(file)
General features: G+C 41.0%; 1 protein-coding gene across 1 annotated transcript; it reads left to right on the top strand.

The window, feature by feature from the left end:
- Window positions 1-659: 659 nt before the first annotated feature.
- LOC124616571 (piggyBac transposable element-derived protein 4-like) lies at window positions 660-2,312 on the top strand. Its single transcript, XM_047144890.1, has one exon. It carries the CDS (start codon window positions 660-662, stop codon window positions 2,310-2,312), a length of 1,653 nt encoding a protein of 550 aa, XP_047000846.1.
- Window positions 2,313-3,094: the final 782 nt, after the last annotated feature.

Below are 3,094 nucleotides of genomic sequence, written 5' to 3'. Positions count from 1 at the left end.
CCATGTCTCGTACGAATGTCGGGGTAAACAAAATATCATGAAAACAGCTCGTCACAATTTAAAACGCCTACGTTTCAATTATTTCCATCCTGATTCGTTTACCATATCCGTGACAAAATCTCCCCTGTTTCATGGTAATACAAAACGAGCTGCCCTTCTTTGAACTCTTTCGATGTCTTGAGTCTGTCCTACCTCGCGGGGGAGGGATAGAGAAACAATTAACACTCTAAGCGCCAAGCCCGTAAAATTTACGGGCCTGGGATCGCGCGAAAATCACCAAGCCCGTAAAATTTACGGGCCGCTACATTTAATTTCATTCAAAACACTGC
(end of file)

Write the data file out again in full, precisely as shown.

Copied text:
General features: G+C 41.0%; 1 protein-coding gene across 1 annotated transcript; it reads left to right on the top strand.

The window, feature by feature from the left end:
- Window positions 1-659: 659 nt before the first annotated feature.
- LOC124616571 (piggyBac transposable element-derived protein 4-like) lies at window positions 660-2,312 on the top strand. Its single transcript, XM_047144890.1, has one exon. It carries the CDS (start codon window positions 660-662, stop codon window positions 2,310-2,312), a length of 1,653 nt encoding a protein of 550 aa, XP_047000846.1.
- Window positions 2,313-3,094: the final 782 nt, after the last annotated feature.

Below are 3,094 nucleotides of genomic sequence, written 5' to 3'. Positions count from 1 at the left end.
CCATGTCTCGTACGAATGTCGGGGTAAACAAAATATCATGAAAACAGCTCGTCACAATTTAAAACGCCTACGTTTCAATTATTTCCATCCTGATTCGTTTACCATATCCGTGACAAAATCTCCCCTGTTTCATGGTAATACAAAACGAGCTGCCCTTCTTTGAACTCTTTCGATGTCTTGAGTCTGTCCTACCTCGCGGGGGAGGGATAGAGAAACAATTAACACTCTAAGCGCCAAGCCCGTAAAATTTACGGGCCTGGGATCGCGCGAAAATCACCAAGCCCGTAAAATTTACGGGCCGCTACATTTAATTTCATTCAAAACACTGC